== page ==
China has reported an uptick in new cases of coronavirus on Friday, boosted by more than 200 people testing positive for the disease in two prisons outside of Hubei province, the epicentre of the outbreak.
China has had more than 75,400 cases of the coronavirus and 2,236 people have died, most in Hubei province and its capital of Wuhan where the virus emerged in a wildlife market in December.
Mainland China had 889 new confirmed cases of coronavirus infections on February 20, the National Health Commission said, up from 394 cases a day earlier. The death toll rose by 118, with most in Wuhan, which remains under virtual lockdown.
Infections found in two jails, in the northern province of Shandong and the eastern province of Zhejiang, made up most of the 258 newly confirmed cases outside Hubei.
Top officials deemed responsible for the outbreaks have been fired, authorities said.
There have been 11 deaths outside mainland China, according to a tally of official statements.
The South Korean city of Daegu is the latest hot spot, after dozens of people were infected in what authorities described as a "super-spreading event" at a church.
The deserted streets, shopping malls and cinemas of Daegu, a city of 2.5 million people, provided some of the most striking images outside China of the chilling effect on everyday life.
South Korea reported 52 new confirmed cases of the coronavirus on Friday, taking the national total to 156, the majority in Daegu.
Another hot spot has been the Diamond Princess cruise ship held under quarantine in Japan since February 3.
Japan has allowed passengers who test negative to leave the ship and hundreds have done so this week, with hundreds more set to disembark on Friday.
Japan reported the deaths of two elderly passengers on Thursday, the first fatalities from aboard the ship where more than 630 cases account for the biggest cluster of infection outside China.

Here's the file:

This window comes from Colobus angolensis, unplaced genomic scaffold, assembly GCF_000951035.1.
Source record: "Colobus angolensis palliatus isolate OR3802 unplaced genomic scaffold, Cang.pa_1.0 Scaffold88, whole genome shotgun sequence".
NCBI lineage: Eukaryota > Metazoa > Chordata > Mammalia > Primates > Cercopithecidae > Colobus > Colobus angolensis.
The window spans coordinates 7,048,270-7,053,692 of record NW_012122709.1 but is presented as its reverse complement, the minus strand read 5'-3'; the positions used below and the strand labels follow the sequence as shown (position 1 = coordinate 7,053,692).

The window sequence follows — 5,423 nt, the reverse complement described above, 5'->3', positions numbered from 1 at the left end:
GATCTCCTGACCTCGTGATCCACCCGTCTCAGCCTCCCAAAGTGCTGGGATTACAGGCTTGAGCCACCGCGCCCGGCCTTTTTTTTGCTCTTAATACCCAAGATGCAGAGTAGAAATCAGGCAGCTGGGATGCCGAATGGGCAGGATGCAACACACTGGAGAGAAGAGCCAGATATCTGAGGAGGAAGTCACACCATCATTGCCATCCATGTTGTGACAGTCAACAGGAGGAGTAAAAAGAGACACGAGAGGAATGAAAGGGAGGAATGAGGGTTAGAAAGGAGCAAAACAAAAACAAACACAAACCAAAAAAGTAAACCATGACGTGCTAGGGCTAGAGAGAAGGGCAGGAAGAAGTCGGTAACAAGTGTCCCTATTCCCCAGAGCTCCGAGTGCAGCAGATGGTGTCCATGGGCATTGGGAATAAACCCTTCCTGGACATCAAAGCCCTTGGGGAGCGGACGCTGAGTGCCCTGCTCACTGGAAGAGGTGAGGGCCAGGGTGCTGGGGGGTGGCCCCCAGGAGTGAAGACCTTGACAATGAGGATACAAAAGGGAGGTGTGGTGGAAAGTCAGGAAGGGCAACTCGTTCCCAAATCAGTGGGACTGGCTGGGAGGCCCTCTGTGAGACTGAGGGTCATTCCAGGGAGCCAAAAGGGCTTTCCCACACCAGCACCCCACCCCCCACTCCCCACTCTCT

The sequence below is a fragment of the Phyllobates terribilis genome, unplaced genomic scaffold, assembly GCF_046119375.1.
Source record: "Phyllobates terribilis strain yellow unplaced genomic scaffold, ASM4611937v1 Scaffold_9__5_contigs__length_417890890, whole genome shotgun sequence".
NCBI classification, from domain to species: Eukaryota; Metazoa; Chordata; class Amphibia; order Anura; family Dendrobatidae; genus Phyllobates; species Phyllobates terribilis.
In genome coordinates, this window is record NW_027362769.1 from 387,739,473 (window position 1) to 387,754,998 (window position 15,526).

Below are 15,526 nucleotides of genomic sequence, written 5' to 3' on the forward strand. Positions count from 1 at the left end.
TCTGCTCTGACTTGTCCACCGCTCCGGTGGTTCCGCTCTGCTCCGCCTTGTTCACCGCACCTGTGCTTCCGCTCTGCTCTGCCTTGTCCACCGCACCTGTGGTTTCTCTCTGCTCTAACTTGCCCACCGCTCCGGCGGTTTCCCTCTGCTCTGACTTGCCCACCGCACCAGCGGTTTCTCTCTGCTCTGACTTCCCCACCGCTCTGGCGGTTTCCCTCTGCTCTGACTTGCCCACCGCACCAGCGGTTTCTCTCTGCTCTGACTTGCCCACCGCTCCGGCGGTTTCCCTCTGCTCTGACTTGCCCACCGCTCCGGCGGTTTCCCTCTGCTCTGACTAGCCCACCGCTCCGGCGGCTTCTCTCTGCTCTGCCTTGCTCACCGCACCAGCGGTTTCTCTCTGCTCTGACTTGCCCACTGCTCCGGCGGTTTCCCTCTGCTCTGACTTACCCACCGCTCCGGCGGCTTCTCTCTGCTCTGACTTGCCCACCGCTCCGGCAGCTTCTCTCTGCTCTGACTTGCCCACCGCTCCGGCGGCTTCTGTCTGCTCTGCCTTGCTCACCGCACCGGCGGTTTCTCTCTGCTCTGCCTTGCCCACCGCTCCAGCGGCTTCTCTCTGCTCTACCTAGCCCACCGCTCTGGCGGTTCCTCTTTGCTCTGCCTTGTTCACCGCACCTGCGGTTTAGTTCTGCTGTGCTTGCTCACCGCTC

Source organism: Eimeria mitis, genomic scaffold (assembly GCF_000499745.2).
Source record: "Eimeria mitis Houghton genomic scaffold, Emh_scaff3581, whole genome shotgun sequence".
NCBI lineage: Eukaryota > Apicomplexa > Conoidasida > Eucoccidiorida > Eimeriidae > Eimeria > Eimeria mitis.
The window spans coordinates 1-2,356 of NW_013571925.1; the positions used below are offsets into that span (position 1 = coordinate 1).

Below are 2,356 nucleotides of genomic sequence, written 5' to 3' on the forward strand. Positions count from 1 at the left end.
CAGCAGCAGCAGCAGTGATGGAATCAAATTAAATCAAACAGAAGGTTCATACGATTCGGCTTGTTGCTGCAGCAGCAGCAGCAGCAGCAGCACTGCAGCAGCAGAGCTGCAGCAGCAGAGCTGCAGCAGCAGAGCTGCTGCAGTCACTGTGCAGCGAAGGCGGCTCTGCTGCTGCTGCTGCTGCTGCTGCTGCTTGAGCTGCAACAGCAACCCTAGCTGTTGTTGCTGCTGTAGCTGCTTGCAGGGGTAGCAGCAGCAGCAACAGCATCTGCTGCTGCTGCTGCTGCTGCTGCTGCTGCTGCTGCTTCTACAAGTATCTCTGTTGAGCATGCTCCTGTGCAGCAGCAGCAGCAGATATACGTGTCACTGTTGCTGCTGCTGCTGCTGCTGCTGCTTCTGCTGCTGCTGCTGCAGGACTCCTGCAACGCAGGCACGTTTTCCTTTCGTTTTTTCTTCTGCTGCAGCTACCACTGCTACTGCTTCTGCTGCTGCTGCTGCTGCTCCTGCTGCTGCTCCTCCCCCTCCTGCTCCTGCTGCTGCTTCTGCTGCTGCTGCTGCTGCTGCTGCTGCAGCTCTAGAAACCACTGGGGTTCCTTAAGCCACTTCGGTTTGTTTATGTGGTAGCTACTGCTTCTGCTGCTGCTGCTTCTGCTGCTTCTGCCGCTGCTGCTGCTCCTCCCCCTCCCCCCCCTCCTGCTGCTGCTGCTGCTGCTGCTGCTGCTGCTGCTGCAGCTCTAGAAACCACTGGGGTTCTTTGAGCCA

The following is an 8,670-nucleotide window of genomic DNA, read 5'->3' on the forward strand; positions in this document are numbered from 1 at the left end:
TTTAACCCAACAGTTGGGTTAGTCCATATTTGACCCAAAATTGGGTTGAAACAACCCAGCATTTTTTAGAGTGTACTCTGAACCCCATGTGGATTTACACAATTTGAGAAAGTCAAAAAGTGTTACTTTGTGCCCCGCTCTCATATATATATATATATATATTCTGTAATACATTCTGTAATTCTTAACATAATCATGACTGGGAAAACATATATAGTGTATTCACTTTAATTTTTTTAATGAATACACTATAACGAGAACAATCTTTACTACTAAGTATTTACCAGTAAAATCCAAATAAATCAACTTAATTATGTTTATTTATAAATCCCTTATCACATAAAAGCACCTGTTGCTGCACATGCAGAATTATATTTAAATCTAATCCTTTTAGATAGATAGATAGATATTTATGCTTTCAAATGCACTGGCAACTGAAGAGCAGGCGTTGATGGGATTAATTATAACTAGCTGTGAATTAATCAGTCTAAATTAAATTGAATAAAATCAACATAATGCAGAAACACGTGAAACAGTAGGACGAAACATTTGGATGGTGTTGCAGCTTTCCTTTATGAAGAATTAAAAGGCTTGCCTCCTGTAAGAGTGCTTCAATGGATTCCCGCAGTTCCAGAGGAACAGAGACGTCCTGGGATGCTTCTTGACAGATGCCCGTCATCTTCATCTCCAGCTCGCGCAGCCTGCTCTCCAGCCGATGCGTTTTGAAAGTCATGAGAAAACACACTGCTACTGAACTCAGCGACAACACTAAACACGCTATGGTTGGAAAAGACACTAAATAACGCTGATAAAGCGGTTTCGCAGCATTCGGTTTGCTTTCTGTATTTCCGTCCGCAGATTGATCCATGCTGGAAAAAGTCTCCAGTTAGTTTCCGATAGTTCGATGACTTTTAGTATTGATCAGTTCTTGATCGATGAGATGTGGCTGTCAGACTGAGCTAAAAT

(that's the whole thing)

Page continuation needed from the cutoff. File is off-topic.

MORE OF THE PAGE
Amid criticism of the government's handling of onboard quarantine, Japanese Chief Cabinet Secretary Yoshihide Suga said one of passengers who died had developed a fever on February 5 but was not removed from the ship until February 12.
As international authorities try to stop the outbreak in China from becoming a global pandemic, finance leaders from the Group of 20 major economies meeting in Saudi Arabia over the weekend are set to discuss risks to the global economy.
"We're watching the impact with grave concern and keeping a close eye on downside risks," Bank of Japan Governor Haruhiko Kuroda told parliament in Tokyo before leaving for the meeting.
The IMF said it was too early to tell what impact the virus would have on global growth.
Japan and Singapore are on the brink of recession and South Korea on Friday said its exports to China slumped in the first 20 days of February, with the outbreak upending global supply chains.
"We are still hoping that the impact will be a V shaped curve" with a sharp decline in China and sharp rebound after the containment of the virus, IMF Managing Director Kristalina Georgieva said.
The earliest vaccine for the coronavirus would be submitted for clinical trials around late April, China's Vice Science and Technology Minister Xu Nanping said.
Australian Associated Press